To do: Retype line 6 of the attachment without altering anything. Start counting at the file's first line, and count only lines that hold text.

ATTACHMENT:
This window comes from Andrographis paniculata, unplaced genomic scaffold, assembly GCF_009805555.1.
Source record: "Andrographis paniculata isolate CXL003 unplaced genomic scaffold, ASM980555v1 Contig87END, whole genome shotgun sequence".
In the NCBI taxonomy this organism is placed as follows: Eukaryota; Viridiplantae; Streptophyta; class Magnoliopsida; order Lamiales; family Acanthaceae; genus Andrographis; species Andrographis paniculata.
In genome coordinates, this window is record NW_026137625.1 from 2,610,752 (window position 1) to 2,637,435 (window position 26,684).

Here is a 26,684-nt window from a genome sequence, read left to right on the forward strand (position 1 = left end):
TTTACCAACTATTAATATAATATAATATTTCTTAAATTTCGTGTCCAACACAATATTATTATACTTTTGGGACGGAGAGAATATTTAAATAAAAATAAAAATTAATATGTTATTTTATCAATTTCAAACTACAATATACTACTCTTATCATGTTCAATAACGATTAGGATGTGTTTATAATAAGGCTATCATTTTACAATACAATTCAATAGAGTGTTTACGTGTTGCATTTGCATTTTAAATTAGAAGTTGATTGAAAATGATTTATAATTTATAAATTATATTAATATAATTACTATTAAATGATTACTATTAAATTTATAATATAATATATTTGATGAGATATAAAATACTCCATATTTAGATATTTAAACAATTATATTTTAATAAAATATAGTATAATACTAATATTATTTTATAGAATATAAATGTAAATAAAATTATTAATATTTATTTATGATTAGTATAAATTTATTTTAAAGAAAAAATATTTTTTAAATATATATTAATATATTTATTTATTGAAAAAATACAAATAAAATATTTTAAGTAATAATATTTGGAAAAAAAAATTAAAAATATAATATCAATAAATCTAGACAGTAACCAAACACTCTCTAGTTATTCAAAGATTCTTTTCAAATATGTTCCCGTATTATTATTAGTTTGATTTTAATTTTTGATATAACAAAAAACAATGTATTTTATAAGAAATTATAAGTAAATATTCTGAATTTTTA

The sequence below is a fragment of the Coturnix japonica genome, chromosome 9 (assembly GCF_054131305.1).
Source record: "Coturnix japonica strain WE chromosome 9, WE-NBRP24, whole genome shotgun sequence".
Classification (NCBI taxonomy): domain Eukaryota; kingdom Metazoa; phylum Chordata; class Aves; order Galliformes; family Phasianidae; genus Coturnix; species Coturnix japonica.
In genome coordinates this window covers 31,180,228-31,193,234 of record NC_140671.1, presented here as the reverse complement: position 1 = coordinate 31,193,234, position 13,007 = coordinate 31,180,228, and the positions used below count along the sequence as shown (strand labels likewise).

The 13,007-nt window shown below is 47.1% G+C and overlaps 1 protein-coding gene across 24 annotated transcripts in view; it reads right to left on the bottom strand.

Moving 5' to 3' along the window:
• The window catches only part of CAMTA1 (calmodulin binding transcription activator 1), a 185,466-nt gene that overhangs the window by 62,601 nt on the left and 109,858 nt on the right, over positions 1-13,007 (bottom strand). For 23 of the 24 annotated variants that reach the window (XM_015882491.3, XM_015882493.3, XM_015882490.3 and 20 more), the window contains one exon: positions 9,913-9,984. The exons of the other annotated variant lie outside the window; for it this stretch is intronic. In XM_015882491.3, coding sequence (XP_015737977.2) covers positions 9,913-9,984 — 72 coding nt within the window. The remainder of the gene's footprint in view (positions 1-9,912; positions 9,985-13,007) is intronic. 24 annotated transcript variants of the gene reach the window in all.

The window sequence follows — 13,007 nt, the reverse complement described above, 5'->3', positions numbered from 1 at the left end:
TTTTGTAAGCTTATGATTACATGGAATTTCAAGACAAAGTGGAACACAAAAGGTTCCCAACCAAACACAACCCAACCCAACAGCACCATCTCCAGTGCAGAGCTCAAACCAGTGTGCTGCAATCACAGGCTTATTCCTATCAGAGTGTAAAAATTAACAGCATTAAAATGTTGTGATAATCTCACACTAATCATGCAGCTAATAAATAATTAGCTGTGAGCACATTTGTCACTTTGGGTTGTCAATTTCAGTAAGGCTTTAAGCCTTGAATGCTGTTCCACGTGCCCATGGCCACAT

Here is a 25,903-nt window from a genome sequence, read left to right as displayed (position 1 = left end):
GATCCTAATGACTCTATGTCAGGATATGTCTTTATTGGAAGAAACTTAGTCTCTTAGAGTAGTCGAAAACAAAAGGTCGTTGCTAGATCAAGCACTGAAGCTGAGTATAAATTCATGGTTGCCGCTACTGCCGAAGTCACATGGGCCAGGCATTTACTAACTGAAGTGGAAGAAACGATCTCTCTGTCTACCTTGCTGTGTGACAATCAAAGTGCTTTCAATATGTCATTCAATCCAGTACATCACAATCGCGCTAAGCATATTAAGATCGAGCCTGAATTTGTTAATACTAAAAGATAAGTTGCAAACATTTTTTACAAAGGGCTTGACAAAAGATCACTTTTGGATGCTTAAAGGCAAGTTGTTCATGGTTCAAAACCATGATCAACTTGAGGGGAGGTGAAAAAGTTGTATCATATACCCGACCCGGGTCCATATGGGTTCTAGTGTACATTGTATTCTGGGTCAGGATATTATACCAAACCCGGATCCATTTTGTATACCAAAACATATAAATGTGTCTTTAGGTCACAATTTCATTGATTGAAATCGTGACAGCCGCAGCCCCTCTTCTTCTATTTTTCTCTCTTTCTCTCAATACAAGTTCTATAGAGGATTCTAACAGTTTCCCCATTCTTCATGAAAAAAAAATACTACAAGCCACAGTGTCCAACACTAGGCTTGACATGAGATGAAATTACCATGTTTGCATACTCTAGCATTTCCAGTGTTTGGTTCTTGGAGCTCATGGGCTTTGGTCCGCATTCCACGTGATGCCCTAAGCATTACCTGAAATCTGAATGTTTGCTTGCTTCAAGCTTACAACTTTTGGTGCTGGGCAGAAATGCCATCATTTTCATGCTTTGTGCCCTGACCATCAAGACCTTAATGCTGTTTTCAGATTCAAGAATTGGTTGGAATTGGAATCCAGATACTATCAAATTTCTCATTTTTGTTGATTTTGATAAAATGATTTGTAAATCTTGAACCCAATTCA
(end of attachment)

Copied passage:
TTTACCAACTATTAATATAATATAATATTTCTTAAATTTCGTGTCCAACACAATATTATTATACTTTTGGGACGGAGAGAATATTTAAATAAAAATAAAAATTAATATGTTATTTTATCAATTTCAAACTACAATATACTACTCTTATCATGTTCAATAACGATTAGGATGTGTTTATAATAAGGCTATCATTTTACAATACAATTCAATAGAGTGTTTACGTGTTGCATTTGCATTTTAAATTAGAAGTTGATTGAAAATGATTTATAATTTATAAATTATATTAATATAATTACTATTAAATGATTACTATTAAATTTATAATATAATATATTTGATGAGATATAAAATACTCCATATTTAGATATTTAAACAATTATATTTTAATAAAATATAGTATAATACTAATATTATTTTATAGAATATAAATGTAAATAAAATTATTAATATTTATTTATGATTAGTATAAATTTATTTTAAAGAAAAAATATTTTTTAAATATATATTAATATATTTATTTATTGAAAAAATACAAATAAAATATTTTAAGTAATAATATTTGGAAAAAAAAATTAAAAATATAATATCAATAAATCTAGACAGTAACCAAACACTCTCTAGTTATTCAAAGATTCTTTTCAAATATGTTCCCGTATTATTATTAGTTTGATTTTAATTTTTGATATAACAAAAAACAATGTATTTTATAAGAAATTATAAGTAAATATTCTGAATTTTTA